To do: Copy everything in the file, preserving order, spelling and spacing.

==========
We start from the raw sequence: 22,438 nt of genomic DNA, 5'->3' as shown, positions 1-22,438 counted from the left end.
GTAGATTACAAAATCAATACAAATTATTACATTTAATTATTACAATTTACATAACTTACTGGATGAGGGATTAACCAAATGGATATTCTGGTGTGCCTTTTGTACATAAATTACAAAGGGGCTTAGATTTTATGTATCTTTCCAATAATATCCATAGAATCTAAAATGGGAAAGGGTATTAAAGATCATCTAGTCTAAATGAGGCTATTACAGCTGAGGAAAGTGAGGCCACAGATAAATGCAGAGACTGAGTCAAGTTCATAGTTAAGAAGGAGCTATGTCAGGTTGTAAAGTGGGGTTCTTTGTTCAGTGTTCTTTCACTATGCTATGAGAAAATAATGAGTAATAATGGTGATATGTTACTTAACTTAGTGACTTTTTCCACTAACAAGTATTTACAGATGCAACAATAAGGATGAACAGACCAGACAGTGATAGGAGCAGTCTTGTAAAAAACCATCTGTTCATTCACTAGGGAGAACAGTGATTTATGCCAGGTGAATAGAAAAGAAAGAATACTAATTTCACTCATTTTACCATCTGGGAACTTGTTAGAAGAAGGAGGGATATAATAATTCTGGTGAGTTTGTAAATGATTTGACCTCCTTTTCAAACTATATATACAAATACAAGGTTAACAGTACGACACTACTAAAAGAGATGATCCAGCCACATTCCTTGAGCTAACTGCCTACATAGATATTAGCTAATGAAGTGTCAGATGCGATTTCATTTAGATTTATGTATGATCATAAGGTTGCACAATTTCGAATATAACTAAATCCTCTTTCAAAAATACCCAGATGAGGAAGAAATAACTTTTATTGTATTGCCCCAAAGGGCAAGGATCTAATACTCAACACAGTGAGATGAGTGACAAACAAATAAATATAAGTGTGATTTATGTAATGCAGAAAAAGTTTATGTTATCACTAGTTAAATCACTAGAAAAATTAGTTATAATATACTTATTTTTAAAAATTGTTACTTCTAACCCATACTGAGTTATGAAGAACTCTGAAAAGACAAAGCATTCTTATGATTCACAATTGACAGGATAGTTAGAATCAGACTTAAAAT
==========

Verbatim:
We start from the raw sequence: 22,438 nt of genomic DNA, 5'->3' as shown, positions 1-22,438 counted from the left end.
GTAGATTACAAAATCAATACAAATTATTACATTTAATTATTACAATTTACATAACTTACTGGATGAGGGATTAACCAAATGGATATTCTGGTGTGCCTTTTGTACATAAATTACAAAGGGGCTTAGATTTTATGTATCTTTCCAATAATATCCATAGAATCTAAAATGGGAAAGGGTATTAAAGATCATCTAGTCTAAATGAGGCTATTACAGCTGAGGAAAGTGAGGCCACAGATAAATGCAGAGACTGAGTCAAGTTCATAGTTAAGAAGGAGCTATGTCAGGTTGTAAAGTGGGGTTCTTTGTTCAGTGTTCTTTCACTATGCTATGAGAAAATAATGAGTAATAATGGTGATATGTTACTTAACTTAGTGACTTTTTCCACTAACAAGTATTTACAGATGCAACAATAAGGATGAACAGACCAGACAGTGATAGGAGCAGTCTTGTAAAAAACCATCTGTTCATTCACTAGGGAGAACAGTGATTTATGCCAGGTGAATAGAAAAGAAAGAATACTAATTTCACTCATTTTACCATCTGGGAACTTGTTAGAAGAAGGAGGGATATAATAATTCTGGTGAGTTTGTAAATGATTTGACCTCCTTTTCAAACTATATATACAAATACAAGGTTAACAGTACGACACTACTAAAAGAGATGATCCAGCCACATTCCTTGAGCTAACTGCCTACATAGATATTAGCTAATGAAGTGTCAGATGCGATTTCATTTAGATTTATGTATGATCATAAGGTTGCACAATTTCGAATATAACTAAATCCTCTTTCAAAAATACCCAGATGAGGAAGAAATAACTTTTATTGTATTGCCCCAAAGGGCAAGGATCTAATACTCAACACAGTGAGATGAGTGACAAACAAATAAATATAAGTGTGATTTATGTAATGCAGAAAAAGTTTATGTTATCACTAGTTAAATCACTAGAAAAATTAGTTATAATATACTTATTTTTAAAAATTGTTACTTCTAACCCATACTGAGTTATGAAGAACTCTGAAAAGACAAAGCATTCTTATGATTCACAATTGACAGGATAGTTAGAATCAGACTTAAAAT